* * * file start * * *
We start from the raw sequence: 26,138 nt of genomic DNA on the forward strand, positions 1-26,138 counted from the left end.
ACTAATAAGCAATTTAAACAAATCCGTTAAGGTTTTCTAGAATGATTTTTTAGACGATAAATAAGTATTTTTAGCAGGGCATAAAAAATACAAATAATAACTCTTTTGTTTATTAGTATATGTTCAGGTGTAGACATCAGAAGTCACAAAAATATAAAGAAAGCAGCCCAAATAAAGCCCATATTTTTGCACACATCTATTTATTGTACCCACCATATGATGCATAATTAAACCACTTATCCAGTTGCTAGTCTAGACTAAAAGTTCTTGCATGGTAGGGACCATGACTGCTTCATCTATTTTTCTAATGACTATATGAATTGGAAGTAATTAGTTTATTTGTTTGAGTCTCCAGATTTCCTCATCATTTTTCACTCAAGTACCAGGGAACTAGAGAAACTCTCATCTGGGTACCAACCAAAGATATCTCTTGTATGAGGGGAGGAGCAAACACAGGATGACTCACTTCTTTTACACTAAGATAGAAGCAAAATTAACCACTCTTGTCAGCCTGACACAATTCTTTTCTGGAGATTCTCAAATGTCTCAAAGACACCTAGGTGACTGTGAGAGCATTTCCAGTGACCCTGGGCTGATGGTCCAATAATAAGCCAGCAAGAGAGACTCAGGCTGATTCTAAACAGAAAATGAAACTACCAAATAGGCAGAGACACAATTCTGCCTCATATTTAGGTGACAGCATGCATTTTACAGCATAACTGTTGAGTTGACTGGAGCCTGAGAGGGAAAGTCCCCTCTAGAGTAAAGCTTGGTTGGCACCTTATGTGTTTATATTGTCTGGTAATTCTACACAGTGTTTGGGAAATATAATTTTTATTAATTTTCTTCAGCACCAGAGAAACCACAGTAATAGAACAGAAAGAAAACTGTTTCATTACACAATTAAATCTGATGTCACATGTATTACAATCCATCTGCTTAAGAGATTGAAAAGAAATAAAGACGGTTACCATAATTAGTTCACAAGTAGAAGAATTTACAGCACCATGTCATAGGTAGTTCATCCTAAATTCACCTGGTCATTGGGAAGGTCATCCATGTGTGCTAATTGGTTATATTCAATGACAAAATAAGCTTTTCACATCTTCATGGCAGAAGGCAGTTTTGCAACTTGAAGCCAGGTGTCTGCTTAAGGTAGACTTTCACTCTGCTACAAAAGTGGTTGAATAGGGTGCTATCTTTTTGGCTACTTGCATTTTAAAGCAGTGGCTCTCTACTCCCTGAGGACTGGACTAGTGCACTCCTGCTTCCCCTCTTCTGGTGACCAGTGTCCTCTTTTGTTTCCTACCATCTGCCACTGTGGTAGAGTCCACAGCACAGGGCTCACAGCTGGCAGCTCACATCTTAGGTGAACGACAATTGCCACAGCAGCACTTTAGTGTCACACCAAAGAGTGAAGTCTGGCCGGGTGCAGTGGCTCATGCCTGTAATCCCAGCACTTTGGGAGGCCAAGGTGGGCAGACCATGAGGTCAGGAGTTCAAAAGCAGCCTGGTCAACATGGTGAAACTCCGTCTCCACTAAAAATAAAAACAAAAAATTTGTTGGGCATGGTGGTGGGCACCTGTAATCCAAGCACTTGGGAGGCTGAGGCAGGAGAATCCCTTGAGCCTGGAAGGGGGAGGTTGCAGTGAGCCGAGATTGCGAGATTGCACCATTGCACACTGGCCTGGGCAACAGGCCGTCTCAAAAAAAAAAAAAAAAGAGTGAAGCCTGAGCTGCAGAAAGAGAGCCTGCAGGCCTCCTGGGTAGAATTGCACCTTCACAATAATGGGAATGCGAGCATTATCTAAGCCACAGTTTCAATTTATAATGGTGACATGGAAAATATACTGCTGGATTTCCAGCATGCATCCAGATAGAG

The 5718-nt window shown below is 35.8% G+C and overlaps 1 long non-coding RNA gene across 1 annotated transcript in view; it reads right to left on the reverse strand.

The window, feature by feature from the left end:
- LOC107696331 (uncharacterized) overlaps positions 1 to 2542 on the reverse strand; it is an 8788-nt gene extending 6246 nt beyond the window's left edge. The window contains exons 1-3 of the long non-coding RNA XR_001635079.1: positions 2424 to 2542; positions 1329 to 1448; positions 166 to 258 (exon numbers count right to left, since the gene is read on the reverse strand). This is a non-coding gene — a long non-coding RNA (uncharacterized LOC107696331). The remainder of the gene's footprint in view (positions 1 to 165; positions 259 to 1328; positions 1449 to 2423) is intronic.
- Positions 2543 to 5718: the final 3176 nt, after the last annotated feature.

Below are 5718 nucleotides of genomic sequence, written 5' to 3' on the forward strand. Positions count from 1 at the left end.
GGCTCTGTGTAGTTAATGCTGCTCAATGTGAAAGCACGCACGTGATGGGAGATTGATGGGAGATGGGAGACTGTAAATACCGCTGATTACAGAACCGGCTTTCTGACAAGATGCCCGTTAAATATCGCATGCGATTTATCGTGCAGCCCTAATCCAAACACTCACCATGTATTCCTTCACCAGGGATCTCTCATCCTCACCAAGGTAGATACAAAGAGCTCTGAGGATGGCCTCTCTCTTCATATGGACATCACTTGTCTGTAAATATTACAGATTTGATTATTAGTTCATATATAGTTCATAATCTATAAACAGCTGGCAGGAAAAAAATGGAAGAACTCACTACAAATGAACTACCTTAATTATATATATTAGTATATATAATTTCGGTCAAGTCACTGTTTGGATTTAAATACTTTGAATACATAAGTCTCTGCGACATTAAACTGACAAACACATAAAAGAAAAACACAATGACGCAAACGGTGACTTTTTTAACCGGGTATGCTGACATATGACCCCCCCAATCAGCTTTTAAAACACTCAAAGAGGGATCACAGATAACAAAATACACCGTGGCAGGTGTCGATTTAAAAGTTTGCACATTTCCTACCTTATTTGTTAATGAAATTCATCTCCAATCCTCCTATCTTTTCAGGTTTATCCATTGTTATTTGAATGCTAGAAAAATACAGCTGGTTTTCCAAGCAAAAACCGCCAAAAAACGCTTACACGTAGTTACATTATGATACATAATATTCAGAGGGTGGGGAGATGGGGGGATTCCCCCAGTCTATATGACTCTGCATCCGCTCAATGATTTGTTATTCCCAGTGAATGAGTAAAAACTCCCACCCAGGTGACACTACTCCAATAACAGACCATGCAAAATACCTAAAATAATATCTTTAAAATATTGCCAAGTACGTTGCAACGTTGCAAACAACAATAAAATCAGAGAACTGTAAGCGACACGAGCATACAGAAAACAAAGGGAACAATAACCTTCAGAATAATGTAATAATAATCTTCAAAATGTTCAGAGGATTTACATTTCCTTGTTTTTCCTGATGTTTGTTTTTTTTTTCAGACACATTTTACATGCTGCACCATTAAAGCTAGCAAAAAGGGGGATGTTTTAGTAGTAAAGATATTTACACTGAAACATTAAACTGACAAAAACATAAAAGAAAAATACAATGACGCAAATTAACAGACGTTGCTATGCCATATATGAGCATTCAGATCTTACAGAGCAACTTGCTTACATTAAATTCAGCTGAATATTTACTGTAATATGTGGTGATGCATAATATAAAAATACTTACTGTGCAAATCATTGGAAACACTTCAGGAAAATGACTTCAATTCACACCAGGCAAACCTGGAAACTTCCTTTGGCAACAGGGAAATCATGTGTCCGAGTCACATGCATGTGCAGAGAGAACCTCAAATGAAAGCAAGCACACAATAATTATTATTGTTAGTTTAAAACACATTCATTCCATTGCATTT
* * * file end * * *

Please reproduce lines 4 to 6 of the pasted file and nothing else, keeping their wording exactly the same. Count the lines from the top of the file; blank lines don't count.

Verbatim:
The window, feature by feature from the left end:
- LOC107696331 (uncharacterized) overlaps positions 1 to 2542 on the reverse strand; it is an 8788-nt gene extending 6246 nt beyond the window's left edge. The window contains exons 1-3 of the long non-coding RNA XR_001635079.1: positions 2424 to 2542; positions 1329 to 1448; positions 166 to 258 (exon numbers count right to left, since the gene is read on the reverse strand). This is a non-coding gene — a long non-coding RNA (uncharacterized LOC107696331). The remainder of the gene's footprint in view (positions 1 to 165; positions 259 to 1328; positions 1449 to 2423) is intronic.
- Positions 2543 to 5718: the final 3176 nt, after the last annotated feature.